Reinvigorating Chinese-American history

March 11, 2018 GMT

There’s history hidden in Marysville’s Chinatown: From the families who have lived there and traditions which have endured the buildings and structures that have been around longer than some people have been alive.

It’s a cultural landmark for many older Chinese-Americans, but its history is fading with much of the younger generation. That’s why a handful of historians, scholars and civil rights leaders have started a committee and are planning a two-day gathering next weekend to discuss ways of preserving that history and educating the next generation on its significance.

“I don’t think much of the younger generation knows that Marysville was once the second largest Chinatown in the United States. If it wasn’t for the Chinese Exclusion Act, it might still be the second largest,” said Jean Quan, former mayor of Oakland. “We think more people should know about that history, whether it’s Asian-Americans or Californians in general. Marysville is one of the few places that has survived with some of its history still intact.”

Quan’s husband, Dr. Floyd Huen, founded the Asian American Studies program at UC Berkeley. Huen said he connected with other professors from similar programs at colleges like UC Davis and Sacramento State about putting together meetings to talk about ways of preserving Chinese-American history.

After Brian Tom, founder of the Chinese American Museum of Northern California in Marysville, took Huen and Quan on a tour of his museum, the group decided it was the perfect location for the gathering.

“We talked about how we wanted to have something like an annual program where we could bring students in our Asian American courses to learn,” Huen said. “The museum in Marysville is really a gem. It deserves to be updated and further developed.”

Tom, who is also credited with founding the Asian American Studies program at UC Davis, grew up in Marysville, but has since moved to the Bay Area. However, his cousin, Gordon Tom, still lives in Yuba-Sutter and helps with the museum when needed, either by taking people on tours or telling personal stories of what Chinatown used to be like when he was a boy. Brian Tom credits his cousin for inspiring him to start the museum to preserve the history.

“He started this place to basically pass down that history to the next generation and to let people know what this place means to so many of us,” Gordon Tom said. “We are really happy to see the next generation is continuing the traditions we’ve passed on to them. For everyone else, this upcoming event will give you a look into the early days of our Chinese history.”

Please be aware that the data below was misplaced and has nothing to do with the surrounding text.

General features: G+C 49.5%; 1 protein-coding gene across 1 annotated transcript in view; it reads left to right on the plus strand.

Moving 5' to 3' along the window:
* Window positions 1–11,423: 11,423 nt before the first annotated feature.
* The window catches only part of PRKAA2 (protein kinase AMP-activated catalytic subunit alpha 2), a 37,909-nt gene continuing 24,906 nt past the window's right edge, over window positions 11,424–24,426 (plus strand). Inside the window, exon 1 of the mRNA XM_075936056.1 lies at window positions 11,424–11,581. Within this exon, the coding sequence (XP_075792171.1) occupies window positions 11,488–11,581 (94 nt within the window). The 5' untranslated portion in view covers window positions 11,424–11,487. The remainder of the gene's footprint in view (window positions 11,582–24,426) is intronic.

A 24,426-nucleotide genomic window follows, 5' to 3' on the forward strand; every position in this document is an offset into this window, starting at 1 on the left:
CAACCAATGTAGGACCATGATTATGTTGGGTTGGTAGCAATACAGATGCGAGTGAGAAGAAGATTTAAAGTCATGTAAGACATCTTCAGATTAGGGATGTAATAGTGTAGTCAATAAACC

Celebrating pioneers

The meetings will be March 17-18 at the Yuba County Library, during the annual Bok Kai Festival. Organized by members of the museum and the Chinese Historical Society of San Francisco, the first day will include panel discussions and a tour of the Chinese American Museum of Northern California.

The second day will include a discussion about how Chinese-American museums, groups, historical societies and Asian American Studies can come together to educate people. The talks will also revolve around the possibility of organizing an annual pilgrimage to commemorate Chinese-American pioneers and historical events.

Huen said just like Japanese-Americans take an annual pilgrimage to Manzanar – the site of a large concentration camp where many Japanese-Americans were incarcerated during World War II – Marysville could be that for Chinese-Americans.

“We will be talking about that formally on Sunday. If there is enough support, that’s something we can build moving forward. An annual pilgrimage would help to highlight and promote our history,” Huen said.

Quan said the committee is expecting about 50-100 people to make their way to Marysville for the event – everyone from Bay Area residents and members of the Chinese Historical Society to students from programs at UC Berkeley, Sacramento State and UC Davis.

“A lot of the people my generation learned from will pass in another 20 years or so. We want to make sure those oral traditions continue and the next generation has some appreciation for our history,” Quan said.

Those interested in attending the meetings can RSVP and purchase tickets at http://bit.ly/pioneerweekend. For information regarding events on March 17, contact Brian Tom at brianltom@gmail.com. For information regarding events on March 18, contact Huen at floydhuenoakland@gmail.com.

“(The Yuba-Sutter region) has lots of history that people, locally or regionally, might not know or appreciate. So, this event is obviously not just for people in the Asian American community, but for everyone. We’d love to have some local people join in on this very unique opportunity,” Quan said.